Camp Discovery App from the Center for Autism & Related Disorders

By: Lisa Valerio
The Camp Discovery App, developed by the Center for Autism and Related Disorders (CARD) focuses on establishing the core foundation and very basics skills in understanding one-to-one correlation and receptive language. The app is voice narrated, allowing children as young as two and pre-readers to benefit from the app. Camp Discovery provides a personalized learning experience for each user, based on parental settings as well as a regularly-updated preference assessment for rewards. The app also includes fun mini games which can be a break from learning or used to reward completing levels.
My son is autistic, and I am very familiar with Applied Behavior Analysis (ABA), which is a standard treatment for autism spectrum disorders. I was glad to see all aspects of ABA teachings developed throughout the app. My son has been a master at identical matching for years but continues to have difficulties in sorting similar or like items, so I had him spend some time with this app over the past few weeks, and I am impressed with how far he has come in using this app for matching  and sorting items that are not identical.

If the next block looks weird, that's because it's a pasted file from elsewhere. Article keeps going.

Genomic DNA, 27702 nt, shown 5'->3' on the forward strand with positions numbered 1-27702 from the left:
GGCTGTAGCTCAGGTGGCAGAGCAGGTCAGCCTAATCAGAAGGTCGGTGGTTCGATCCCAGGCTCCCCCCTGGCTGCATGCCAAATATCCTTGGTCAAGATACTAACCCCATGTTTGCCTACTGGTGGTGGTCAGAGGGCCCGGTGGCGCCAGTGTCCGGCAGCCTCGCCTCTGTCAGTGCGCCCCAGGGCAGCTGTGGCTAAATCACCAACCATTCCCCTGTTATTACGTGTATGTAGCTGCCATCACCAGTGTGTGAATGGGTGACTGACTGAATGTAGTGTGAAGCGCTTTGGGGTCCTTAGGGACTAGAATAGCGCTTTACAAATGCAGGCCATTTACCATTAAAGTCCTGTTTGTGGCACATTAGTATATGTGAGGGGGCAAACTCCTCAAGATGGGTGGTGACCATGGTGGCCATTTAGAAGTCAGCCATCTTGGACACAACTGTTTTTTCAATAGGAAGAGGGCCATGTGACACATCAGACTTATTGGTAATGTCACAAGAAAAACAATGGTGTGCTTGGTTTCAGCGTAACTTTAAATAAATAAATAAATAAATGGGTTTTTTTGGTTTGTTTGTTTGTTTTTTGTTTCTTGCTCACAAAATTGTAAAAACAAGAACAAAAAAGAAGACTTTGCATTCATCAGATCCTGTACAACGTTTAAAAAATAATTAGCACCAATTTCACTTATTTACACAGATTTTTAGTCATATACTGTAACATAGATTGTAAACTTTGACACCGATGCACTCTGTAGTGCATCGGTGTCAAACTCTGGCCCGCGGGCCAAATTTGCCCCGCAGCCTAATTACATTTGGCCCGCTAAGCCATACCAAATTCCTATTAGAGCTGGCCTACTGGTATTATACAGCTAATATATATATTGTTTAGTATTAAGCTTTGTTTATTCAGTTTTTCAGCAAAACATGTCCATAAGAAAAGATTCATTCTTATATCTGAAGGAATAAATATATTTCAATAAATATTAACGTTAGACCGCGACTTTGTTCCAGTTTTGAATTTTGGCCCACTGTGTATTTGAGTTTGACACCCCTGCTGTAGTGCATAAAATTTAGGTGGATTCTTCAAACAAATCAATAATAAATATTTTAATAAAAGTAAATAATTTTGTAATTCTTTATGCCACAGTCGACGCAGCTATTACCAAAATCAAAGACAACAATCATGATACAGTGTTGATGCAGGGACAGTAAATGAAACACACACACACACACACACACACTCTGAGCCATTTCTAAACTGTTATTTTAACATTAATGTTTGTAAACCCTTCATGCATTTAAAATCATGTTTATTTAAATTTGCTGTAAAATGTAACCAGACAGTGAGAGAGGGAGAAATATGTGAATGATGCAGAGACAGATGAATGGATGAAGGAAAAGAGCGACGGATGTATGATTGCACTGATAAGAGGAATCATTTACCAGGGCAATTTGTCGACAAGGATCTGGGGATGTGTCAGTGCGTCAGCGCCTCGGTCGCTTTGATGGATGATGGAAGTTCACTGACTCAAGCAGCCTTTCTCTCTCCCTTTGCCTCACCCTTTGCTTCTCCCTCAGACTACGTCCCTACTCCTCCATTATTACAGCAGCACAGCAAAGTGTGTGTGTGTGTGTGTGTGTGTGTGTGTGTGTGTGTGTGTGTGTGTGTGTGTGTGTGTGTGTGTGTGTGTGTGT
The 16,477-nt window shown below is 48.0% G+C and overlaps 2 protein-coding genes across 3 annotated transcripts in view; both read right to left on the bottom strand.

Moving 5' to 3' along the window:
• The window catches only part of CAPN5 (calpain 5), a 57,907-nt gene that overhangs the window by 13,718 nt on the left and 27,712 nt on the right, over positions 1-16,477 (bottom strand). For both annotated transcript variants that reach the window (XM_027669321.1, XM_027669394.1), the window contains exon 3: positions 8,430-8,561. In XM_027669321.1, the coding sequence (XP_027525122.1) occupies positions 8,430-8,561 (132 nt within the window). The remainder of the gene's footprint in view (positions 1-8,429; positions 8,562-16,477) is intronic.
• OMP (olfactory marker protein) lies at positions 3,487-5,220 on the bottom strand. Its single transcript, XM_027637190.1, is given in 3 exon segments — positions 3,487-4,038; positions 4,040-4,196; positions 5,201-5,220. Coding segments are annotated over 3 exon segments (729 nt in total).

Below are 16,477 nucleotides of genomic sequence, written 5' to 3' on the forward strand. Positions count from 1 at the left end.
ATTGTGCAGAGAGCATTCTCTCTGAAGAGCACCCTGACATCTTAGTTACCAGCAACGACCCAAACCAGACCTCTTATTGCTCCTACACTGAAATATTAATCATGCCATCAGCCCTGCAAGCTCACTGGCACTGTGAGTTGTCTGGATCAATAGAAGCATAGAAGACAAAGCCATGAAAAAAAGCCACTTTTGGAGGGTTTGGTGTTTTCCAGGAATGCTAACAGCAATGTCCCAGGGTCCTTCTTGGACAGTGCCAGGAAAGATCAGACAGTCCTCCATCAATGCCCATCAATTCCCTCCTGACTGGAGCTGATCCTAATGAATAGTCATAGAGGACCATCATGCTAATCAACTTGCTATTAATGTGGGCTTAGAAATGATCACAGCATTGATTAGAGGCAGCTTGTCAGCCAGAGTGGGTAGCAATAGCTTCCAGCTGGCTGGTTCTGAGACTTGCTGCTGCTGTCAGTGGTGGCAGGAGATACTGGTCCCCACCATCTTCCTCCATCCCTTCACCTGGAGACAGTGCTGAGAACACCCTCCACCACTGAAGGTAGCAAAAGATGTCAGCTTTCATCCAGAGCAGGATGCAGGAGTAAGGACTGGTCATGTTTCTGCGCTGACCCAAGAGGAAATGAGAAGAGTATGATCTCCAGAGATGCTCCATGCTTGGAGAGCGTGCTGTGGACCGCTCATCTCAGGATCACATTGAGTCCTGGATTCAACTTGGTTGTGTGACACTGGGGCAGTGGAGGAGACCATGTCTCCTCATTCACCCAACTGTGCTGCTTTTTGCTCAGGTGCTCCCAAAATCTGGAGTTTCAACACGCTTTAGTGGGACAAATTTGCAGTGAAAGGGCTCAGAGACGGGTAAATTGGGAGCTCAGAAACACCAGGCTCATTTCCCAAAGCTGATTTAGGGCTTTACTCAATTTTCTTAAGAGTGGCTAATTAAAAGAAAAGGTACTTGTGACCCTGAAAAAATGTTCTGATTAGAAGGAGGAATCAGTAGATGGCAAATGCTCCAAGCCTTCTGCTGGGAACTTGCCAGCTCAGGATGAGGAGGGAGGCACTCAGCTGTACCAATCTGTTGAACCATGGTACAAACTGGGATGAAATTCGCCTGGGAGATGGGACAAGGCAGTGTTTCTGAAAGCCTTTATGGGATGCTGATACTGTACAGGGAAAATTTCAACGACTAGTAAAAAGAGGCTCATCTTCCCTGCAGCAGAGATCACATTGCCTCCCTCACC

However, there are a few things that could make this app even more motivating and flexible for the parent or therapist working with a child:
  • Have the preference assessment tool be an option or that can be set-up once for your child and leave it on that setting. It is frustarting to have to hit the objects 10-12 times or just sit there for a minute (if you ignore the preference assessment) before the game will start.
  • Have the option to remove the timer. Some kids on the autistic spectrum take time to respond, and if a parent or therapist is working with the child they could prompt if necessary.
  • In the settings, allow a child skip over the one-to-one relationship and go directly to field of three for matching, sorting, etc.
  • In the matching section of the app, state what has been matched in order to help build receptive language. E.g., once the child has matched the grass to grass, have the app say “grass” and then “you matched the grass – great work!”

Lisa Valerio is an autism resource & insurance advocate, iPad champion for children with learning differences.

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